Michael Collins Memoirs and Writing

Bad sex in Fiction

The winner of this year’s Bad Sex in Fiction is about to be announced.

Last year, for passages in his book, For the Shape of Her, Rowan Somerville won the 18th Bad Sex in Fiction award.

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You want me to read what?

What should writers read?

You can’t be much of a writer if you’re not a reader. And you should have read sufficient of your genre if you intend to become good at it. It’s a bit pointless writing historical romances when you only read sci-fi, don’t you think?

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Asking a writer what he thinks about criticism is like asking a lamppost what it feels about dogs. ~ John Osborne

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So Much For That

Things are about to warm up around here. Shorter, sharper blogs, delivered with far more frequency. Not that we’ll lose all the thinky posts—they’ll still be there, and we’ll have a few more from time to time.

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Biography or bat poo?

There are bios and there are kick-arse accounts of someone’s life. So, what makes a bum-kicking bio good to read? Is it the story—what happened to the subject—born in a concentration camp, survived three global conflicts, and married a prince?

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The Last Book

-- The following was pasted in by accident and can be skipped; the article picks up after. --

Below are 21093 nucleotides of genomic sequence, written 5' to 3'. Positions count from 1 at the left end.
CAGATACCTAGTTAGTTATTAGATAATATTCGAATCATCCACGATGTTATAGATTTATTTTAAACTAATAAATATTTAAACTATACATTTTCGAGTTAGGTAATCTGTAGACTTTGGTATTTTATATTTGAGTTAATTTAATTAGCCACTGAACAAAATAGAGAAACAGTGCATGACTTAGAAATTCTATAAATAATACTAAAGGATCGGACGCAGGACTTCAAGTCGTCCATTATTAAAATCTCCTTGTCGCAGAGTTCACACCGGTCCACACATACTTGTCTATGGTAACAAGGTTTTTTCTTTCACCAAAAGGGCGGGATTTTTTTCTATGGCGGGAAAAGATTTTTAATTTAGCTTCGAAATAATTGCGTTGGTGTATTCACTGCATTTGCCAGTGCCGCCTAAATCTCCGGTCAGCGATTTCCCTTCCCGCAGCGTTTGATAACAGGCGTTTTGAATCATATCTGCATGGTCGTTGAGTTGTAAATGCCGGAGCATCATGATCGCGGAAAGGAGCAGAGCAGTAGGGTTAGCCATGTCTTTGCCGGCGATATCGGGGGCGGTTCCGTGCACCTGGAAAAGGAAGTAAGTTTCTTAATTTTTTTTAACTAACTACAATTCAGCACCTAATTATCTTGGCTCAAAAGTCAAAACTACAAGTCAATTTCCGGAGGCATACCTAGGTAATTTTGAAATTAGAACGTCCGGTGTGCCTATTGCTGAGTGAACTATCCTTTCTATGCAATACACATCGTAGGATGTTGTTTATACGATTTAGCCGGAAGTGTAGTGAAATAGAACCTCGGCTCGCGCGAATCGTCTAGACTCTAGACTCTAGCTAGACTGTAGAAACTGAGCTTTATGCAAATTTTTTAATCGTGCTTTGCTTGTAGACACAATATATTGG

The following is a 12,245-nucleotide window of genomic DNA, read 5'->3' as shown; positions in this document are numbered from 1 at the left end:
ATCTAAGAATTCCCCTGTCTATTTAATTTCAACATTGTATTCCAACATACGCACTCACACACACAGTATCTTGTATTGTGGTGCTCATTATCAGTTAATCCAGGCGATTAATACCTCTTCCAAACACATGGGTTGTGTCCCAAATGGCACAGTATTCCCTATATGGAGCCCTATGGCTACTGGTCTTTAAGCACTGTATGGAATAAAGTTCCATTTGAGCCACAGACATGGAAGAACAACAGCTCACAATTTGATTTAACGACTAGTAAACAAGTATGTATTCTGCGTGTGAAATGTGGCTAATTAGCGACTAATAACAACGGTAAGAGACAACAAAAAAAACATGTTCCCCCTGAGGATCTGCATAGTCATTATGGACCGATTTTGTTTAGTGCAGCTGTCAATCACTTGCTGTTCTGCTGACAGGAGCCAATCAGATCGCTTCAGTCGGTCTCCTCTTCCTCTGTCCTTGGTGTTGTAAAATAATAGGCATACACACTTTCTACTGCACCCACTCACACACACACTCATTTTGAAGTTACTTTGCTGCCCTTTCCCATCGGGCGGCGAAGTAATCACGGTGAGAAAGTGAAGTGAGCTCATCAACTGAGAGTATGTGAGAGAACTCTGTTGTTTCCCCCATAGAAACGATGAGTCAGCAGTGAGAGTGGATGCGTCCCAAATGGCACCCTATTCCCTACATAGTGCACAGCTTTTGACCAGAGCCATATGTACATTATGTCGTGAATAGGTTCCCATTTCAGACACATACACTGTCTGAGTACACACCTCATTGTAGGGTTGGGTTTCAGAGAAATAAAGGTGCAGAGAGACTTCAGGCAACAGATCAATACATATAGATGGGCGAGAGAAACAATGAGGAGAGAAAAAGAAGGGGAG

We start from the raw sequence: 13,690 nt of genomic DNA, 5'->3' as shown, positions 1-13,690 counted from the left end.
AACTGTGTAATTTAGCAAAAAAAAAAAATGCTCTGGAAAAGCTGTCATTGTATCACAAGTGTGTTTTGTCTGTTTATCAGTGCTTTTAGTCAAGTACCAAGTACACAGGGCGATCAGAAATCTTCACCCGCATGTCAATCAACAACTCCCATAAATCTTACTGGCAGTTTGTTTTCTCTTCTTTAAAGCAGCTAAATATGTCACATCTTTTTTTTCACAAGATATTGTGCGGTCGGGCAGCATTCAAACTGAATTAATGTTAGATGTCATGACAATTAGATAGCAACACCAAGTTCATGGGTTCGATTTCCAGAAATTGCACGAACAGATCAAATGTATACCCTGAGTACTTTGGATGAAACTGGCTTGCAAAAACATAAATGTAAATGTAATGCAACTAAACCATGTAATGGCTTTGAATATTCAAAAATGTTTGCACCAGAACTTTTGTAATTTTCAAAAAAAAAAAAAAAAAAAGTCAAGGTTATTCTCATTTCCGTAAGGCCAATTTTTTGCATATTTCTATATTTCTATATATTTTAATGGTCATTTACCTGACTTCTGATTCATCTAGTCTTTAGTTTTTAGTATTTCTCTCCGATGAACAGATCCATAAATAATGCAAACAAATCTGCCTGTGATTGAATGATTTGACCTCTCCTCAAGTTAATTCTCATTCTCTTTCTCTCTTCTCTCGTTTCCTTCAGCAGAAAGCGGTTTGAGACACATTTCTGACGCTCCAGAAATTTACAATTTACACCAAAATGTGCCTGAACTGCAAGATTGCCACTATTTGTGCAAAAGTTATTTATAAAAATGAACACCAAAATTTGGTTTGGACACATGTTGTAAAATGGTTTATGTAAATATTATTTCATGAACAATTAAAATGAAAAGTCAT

No, it’s not the last book I’ll ever write. And, in my line of work, it certainly isn’t the first. That’s what I do—write books for other authors, or coach people to write their own.

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Stream of consciousness

It happens to all of us, except perhaps the incredibly gifted and prolific writers we hear about pumping out 5-10,000 words each day—you know the ones—who will sell you an eBook on how to write a novel in just one week.

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Beginning of the end

You’re on the final approach—the countdown to the end—a moment you’ve been dreaming about for the last few months, or years maybe. You’ve crafted your book over countless hours, fashioned the characters, and perfectly assembled everything you want to say.

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The loneliness of the long-distance writer

In the olden days—no guys, that’s not a mere twenty years ago, let’s say the mid 1800s—we can picture the writer, sitting at his or her desk, quill in hand, staring contemplatively out over some peaceful English rural scene.

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‘I haven’t been educated about writing,’ she told me, ‘so how can I write a book?’

I was meeting a book coaching client for the first time and did she have a story to tell.

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Writing in Blood

I came across an interesting question the other day: Why write in ink when you can write in blood? And, while we’re about it, we can add to our discomfort about the dripping, body-warm, gore splattered nature of the question by suggesting that it opens a can or two of slimy, wriggly things, freshly gathered from a half-open grave.

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A friend indeed

I was having a cup of coffee with Jane Teresa the other day—a not infrequent pleasure—when, on my way back from a loo visit, someone stopped me to say, hello.

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